Sanctuary by Vic James

8/10 A pacey and enjoyable read that offers many enjoyable whodunnit thrills

When star quarterback Daniel Whitman plummets to his death at a house party, the small town of Sanctuary is rocked to its core. Though it might look like an accident, it’s not long before rumours start to surface of a spurned ex-girlfriend (Harper) and her witch mother (Sarah) having a grisly hand in the incident. 

Whether in film, TV or literature, small towns have rarely been kind to their inhabitants. V.V. James’ new novel, Sanctuary, manipulates our ready and waiting bias to weave a tale of paranoia, witchcraft and just possibly, murder.

The Dark Gifts author wastes no time diving into the drama, scripting chapters that read like episodes from a CW show; every one finishing with a cliff-hanger that leaves you no choice but to plunge into the next one, and then the next one, until somehow it’s gone midnight and you didn’t even notice. 

For the most part it’s a gripping ride, and one easy enough to enjoy, but as with any good thriller, there’s a lot to keep your eye on. Whether it’s the rapidly deteriorating mother of the victim, the suspiciously tame school principle – hell, even the local handyman – everyone has their secrets, and they’re all coming out. 

While many of James’ characters prove interesting (I’d read another novel about Detective Maggie Knight or Pierre Martineau whenever she’s ready), more than a few fall short of the complexities and intrigue you’d expect based on her previous work in the ‘Dark Gifts’ trilogy (the Jardines being a particular stand out).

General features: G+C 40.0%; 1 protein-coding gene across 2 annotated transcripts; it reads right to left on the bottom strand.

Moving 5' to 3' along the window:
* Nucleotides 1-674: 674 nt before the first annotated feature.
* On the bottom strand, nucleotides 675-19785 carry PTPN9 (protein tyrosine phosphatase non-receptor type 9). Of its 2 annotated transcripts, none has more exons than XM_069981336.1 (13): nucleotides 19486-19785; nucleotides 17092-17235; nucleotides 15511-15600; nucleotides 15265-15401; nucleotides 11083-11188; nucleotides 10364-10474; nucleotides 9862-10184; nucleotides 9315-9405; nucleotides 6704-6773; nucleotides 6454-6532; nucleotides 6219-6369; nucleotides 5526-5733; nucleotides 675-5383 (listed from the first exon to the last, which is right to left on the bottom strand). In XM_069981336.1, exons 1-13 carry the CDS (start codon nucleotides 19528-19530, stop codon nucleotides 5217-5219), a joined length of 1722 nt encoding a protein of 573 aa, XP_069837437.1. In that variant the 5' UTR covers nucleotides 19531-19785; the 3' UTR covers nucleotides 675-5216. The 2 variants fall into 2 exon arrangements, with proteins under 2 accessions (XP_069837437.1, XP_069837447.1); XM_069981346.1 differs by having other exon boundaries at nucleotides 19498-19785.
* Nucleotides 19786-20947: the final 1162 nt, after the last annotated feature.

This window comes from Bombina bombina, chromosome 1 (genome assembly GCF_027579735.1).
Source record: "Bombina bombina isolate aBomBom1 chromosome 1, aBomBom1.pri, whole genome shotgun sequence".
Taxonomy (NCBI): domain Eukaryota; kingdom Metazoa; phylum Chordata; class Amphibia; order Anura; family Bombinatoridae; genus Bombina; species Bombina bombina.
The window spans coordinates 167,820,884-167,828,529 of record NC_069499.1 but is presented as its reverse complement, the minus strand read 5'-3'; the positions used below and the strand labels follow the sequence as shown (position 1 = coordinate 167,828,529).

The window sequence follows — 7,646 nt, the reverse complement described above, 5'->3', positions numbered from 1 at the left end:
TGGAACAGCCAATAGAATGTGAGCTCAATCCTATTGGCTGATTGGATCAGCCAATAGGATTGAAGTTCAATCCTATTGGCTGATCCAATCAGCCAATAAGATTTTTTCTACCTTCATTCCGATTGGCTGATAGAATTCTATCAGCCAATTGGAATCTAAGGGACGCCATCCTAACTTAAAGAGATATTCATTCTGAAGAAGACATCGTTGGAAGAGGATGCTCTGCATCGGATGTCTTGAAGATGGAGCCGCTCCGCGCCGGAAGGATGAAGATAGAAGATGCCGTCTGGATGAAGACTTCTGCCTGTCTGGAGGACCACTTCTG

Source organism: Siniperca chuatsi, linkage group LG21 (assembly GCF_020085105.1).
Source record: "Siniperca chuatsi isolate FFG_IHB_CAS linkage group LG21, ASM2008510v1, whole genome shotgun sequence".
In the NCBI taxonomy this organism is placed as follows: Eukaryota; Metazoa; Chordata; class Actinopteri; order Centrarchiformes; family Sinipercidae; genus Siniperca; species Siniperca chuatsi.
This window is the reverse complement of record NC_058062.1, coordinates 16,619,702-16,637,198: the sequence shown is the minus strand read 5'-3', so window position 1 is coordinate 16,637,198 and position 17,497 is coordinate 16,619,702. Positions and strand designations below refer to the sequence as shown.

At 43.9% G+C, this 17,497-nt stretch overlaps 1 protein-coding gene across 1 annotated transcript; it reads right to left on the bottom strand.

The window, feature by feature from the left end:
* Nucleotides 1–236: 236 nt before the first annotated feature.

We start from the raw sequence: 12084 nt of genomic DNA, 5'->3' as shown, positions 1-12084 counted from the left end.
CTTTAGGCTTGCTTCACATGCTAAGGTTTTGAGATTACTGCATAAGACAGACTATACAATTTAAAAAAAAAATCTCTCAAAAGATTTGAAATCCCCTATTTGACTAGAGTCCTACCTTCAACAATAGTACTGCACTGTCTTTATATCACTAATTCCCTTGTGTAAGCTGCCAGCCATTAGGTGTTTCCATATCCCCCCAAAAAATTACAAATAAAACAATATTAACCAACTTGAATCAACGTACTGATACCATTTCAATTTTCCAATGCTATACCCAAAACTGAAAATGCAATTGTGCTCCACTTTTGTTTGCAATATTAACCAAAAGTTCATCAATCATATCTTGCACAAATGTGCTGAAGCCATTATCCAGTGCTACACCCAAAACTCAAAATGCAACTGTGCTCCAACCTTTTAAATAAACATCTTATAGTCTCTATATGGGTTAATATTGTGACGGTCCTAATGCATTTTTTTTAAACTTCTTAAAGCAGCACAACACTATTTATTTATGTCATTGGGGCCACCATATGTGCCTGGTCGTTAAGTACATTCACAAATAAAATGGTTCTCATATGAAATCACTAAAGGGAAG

Sarah, witch of Sanctuary turned victim of mob mentality, feels surprisingly one-note despite her key role in the story. Her coven - Julia, Abigail and Bridget - are an interesting bunch, with Bridget proving especially sympathetic in her attempts to save the group from fracturing beyond repair. Abigail, mother of the deceased and the biggest plot motivator, regularly risks straying into caricature with her grief-stricken actions that often feel too far-fetched, while Julia… well, Julia is pretty forgettable.

All the characters suffer somewhat under the constrictions of first person prose, with many chapters reading like not much more than a list of questions. The first person perspective also limits how much we can explore the characters’ back-story, as there is too much focus on the whys and wherefores of solving the case that started the book. As a result, occasionally some of the characters seem to blur into each other with little distinction.

Where James really succeeds however is in selling her world, one where witches are a part of every town and society. They have rights and specific laws, as well as being relied upon as doctors, counsellors and everything in-between. James sews this idea seamlessly into her narrative, creating a very natural and believable universe that’s fun to think about even when you’re not reading it.

The author’s tale is also peppered with commentary on issues such as xenophobia, fear-culture and the fragile state of human society – topics we’ve probably all thought about at some point and which she shrewdly addresses here. It’s an interesting perspective – and a timely one. Sometimes, it can seem like we’re living on a knife edge, just waiting to fall to one side or the other, and it might only take the softest gust to push us off.

James’ new novel is a pacey and enjoyable read that while not quite reaching the heights of her previous work, offers many enjoyable whodunnit thrills.

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